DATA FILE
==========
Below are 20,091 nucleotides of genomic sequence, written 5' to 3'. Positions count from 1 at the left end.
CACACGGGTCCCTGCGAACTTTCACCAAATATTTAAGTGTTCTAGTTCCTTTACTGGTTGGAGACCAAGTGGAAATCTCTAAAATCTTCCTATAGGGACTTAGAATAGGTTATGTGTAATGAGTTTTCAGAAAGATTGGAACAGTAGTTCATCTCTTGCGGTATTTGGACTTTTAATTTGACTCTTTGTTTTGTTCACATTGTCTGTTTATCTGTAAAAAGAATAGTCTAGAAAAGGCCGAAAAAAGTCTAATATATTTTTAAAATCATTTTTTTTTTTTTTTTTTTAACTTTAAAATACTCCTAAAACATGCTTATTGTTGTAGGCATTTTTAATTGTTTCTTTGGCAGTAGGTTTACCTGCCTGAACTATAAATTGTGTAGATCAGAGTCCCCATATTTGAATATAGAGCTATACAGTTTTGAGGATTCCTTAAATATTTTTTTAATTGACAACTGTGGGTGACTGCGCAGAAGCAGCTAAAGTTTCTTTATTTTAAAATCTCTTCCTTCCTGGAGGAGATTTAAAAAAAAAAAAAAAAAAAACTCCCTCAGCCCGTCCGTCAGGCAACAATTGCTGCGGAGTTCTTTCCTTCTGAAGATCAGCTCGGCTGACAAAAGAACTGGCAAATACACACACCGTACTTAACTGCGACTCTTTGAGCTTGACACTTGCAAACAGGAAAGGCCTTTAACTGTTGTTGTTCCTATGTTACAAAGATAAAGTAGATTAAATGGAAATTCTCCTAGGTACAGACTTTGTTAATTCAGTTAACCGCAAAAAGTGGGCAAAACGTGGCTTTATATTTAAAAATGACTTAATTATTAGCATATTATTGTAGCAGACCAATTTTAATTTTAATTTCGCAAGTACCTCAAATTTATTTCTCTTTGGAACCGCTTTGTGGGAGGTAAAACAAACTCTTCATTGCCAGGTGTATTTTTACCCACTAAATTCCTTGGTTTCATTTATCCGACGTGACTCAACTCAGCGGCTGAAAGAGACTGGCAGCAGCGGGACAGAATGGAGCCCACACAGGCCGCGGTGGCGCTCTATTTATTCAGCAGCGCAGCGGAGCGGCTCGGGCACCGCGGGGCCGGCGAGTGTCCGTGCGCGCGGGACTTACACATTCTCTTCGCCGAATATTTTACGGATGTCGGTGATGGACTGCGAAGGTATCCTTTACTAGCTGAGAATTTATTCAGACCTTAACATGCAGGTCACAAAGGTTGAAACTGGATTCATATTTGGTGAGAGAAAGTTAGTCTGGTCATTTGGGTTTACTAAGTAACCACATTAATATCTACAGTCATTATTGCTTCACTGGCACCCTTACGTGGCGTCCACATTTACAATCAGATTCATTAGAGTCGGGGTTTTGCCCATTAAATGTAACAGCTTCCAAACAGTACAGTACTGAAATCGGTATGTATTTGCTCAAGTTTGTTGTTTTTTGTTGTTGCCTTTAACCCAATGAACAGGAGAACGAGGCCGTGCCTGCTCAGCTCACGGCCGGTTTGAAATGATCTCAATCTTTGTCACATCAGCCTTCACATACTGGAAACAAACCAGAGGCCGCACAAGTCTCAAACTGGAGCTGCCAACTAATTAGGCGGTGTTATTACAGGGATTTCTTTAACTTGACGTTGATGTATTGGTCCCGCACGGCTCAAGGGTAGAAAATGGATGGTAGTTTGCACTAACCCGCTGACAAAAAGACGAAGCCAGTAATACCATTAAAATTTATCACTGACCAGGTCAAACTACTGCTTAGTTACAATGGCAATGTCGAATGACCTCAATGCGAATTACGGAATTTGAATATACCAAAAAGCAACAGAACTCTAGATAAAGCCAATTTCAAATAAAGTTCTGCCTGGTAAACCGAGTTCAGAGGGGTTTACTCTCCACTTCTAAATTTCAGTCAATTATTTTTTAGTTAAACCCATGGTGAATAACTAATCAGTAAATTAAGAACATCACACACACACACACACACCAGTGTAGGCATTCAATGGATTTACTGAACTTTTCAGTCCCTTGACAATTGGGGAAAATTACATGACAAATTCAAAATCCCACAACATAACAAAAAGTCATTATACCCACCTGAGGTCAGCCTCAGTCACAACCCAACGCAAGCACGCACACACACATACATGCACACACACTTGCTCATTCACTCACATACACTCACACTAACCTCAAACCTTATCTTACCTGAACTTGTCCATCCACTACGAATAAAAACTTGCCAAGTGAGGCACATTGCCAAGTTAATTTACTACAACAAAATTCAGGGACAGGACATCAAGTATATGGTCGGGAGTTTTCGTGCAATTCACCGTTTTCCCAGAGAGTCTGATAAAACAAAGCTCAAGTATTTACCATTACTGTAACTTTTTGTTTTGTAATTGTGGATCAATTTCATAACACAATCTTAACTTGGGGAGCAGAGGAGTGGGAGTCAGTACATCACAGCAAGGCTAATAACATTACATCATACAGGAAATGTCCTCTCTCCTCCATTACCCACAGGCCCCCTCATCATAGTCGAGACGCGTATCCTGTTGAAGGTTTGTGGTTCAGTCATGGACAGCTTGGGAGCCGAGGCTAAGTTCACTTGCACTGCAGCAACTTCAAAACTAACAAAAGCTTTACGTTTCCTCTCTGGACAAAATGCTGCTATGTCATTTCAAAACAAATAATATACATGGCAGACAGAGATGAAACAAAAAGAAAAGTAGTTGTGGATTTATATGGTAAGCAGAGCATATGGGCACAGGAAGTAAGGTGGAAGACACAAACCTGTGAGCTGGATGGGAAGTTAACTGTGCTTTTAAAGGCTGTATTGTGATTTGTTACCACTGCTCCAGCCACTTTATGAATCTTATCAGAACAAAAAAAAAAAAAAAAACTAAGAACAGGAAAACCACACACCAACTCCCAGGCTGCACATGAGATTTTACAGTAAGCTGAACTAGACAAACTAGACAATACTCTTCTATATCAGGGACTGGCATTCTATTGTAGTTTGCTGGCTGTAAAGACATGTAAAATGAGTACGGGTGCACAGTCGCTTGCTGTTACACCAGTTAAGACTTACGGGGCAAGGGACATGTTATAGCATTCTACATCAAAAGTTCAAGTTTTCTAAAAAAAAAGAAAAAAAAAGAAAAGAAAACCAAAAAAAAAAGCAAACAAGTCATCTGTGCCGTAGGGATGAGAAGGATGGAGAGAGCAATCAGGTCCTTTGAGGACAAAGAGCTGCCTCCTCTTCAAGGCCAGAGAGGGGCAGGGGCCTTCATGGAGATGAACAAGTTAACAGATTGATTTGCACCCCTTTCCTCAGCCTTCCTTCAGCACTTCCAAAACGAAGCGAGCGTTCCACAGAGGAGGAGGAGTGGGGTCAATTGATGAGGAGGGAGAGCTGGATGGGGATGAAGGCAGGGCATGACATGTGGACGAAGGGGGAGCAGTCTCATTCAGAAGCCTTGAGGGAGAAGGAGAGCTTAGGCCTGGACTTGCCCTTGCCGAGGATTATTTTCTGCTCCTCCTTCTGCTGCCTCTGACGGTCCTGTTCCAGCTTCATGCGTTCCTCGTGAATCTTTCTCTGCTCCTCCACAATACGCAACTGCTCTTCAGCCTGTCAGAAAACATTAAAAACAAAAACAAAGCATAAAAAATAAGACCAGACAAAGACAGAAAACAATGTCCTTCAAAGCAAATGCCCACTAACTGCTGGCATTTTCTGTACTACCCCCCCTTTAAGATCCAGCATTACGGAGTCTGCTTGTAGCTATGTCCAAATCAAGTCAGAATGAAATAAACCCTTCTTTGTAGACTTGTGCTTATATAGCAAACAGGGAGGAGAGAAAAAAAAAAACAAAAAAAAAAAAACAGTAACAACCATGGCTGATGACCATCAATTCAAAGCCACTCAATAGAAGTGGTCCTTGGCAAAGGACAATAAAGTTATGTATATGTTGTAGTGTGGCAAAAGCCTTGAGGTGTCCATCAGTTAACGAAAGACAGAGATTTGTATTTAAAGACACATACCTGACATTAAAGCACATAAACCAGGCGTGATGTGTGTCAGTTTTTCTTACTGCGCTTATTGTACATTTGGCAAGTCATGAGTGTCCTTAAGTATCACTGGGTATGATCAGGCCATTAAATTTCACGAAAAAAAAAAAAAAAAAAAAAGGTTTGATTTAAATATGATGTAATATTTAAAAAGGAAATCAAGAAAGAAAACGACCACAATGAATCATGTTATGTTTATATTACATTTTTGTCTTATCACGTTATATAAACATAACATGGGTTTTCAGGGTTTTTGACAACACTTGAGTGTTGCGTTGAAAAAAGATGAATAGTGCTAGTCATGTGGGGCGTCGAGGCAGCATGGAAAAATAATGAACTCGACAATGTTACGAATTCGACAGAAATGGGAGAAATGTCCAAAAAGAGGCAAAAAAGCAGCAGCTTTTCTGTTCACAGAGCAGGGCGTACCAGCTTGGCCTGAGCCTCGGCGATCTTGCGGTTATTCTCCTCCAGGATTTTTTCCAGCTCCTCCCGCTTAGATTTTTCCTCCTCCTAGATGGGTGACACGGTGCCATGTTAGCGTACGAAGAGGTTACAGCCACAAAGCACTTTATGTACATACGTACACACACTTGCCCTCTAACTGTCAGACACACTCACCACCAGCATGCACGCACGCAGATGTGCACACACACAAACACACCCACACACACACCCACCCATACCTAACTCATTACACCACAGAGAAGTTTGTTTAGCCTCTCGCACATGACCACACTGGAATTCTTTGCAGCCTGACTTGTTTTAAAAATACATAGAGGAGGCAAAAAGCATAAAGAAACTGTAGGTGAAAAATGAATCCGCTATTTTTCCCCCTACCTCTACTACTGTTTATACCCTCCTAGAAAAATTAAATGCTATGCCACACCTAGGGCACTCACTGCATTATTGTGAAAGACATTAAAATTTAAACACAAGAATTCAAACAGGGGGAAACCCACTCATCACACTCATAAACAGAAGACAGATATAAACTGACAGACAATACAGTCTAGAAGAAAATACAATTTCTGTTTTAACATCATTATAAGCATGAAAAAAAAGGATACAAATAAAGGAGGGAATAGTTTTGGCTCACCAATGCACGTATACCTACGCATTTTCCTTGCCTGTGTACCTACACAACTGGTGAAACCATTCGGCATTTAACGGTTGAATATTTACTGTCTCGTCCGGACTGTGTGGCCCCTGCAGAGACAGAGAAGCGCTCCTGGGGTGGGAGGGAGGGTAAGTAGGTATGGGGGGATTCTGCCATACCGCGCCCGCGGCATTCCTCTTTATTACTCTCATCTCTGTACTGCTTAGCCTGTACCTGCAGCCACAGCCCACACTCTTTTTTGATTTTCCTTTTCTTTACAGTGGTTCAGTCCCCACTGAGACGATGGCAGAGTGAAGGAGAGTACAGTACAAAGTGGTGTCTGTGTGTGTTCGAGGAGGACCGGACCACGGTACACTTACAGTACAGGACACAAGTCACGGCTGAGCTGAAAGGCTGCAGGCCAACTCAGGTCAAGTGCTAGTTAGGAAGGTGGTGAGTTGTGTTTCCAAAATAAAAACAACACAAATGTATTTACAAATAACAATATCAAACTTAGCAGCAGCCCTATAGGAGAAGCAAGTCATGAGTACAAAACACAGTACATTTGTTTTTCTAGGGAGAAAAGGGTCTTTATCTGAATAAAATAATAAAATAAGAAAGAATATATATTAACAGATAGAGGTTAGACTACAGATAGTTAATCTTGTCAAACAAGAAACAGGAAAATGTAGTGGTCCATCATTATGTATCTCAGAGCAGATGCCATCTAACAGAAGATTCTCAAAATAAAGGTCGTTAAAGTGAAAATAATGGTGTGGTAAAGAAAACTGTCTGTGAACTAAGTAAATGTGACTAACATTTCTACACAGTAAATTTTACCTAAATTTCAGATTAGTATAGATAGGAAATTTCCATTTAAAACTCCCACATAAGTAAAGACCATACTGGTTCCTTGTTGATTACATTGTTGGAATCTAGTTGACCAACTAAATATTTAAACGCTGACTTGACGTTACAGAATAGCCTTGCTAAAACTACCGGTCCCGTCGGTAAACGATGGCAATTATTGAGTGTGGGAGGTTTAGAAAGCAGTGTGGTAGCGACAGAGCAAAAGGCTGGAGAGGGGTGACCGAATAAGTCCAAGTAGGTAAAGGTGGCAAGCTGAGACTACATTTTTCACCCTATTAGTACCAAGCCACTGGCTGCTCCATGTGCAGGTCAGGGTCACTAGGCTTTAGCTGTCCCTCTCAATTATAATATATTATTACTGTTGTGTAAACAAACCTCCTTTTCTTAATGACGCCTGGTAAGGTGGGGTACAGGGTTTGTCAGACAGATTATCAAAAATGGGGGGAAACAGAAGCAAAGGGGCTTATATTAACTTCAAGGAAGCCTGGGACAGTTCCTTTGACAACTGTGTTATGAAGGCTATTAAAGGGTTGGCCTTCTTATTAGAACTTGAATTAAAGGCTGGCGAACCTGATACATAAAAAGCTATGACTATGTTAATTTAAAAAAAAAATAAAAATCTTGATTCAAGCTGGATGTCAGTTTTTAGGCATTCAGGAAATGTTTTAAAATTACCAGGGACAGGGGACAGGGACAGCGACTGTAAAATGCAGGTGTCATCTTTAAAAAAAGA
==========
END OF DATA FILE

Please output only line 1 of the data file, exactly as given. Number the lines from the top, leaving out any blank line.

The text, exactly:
Below are 20,091 nucleotides of genomic sequence, written 5' to 3'. Positions count from 1 at the left end.